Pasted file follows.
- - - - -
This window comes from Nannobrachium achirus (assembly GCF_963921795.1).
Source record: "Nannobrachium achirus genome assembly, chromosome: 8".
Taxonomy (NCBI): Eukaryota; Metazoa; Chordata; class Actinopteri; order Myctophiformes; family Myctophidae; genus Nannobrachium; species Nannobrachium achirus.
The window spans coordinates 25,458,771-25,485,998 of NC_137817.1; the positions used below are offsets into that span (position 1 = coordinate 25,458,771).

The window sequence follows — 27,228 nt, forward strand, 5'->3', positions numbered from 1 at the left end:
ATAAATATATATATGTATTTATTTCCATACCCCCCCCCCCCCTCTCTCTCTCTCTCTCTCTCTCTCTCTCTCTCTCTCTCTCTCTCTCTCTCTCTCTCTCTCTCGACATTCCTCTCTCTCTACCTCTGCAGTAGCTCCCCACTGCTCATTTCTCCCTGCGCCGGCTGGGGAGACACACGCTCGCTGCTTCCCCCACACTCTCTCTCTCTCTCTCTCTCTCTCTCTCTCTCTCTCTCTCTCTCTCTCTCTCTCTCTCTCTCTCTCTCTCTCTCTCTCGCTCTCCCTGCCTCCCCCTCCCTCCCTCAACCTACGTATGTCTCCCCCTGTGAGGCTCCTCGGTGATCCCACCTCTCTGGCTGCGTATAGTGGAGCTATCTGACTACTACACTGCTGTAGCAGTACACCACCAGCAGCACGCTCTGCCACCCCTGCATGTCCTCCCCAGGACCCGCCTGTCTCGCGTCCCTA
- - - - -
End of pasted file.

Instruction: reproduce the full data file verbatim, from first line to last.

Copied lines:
This window comes from Nannobrachium achirus (assembly GCF_963921795.1).
Source record: "Nannobrachium achirus genome assembly, chromosome: 8".
Taxonomy (NCBI): Eukaryota; Metazoa; Chordata; class Actinopteri; order Myctophiformes; family Myctophidae; genus Nannobrachium; species Nannobrachium achirus.
The window spans coordinates 25,458,771-25,485,998 of NC_137817.1; the positions used below are offsets into that span (position 1 = coordinate 25,458,771).

The window sequence follows — 27,228 nt, forward strand, 5'->3', positions numbered from 1 at the left end:
ATAAATATATATATGTATTTATTTCCATACCCCCCCCCCCCCTCTCTCTCTCTCTCTCTCTCTCTCTCTCTCTCTCTCTCTCTCTCTCTCTCTCTCTCTCTCTCGACATTCCTCTCTCTCTACCTCTGCAGTAGCTCCCCACTGCTCATTTCTCCCTGCGCCGGCTGGGGAGACACACGCTCGCTGCTTCCCCCACACTCTCTCTCTCTCTCTCTCTCTCTCTCTCTCTCTCTCTCTCTCTCTCTCTCTCTCTCTCTCTCTCTCTCTCTCTCTCTCGCTCTCCCTGCCTCCCCCTCCCTCCCTCAACCTACGTATGTCTCCCCCTGTGAGGCTCCTCGGTGATCCCACCTCTCTGGCTGCGTATAGTGGAGCTATCTGACTACTACACTGCTGTAGCAGTACACCACCAGCAGCACGCTCTGCCACCCCTGCATGTCCTCCCCAGGACCCGCCTGTCTCGCGTCCCTA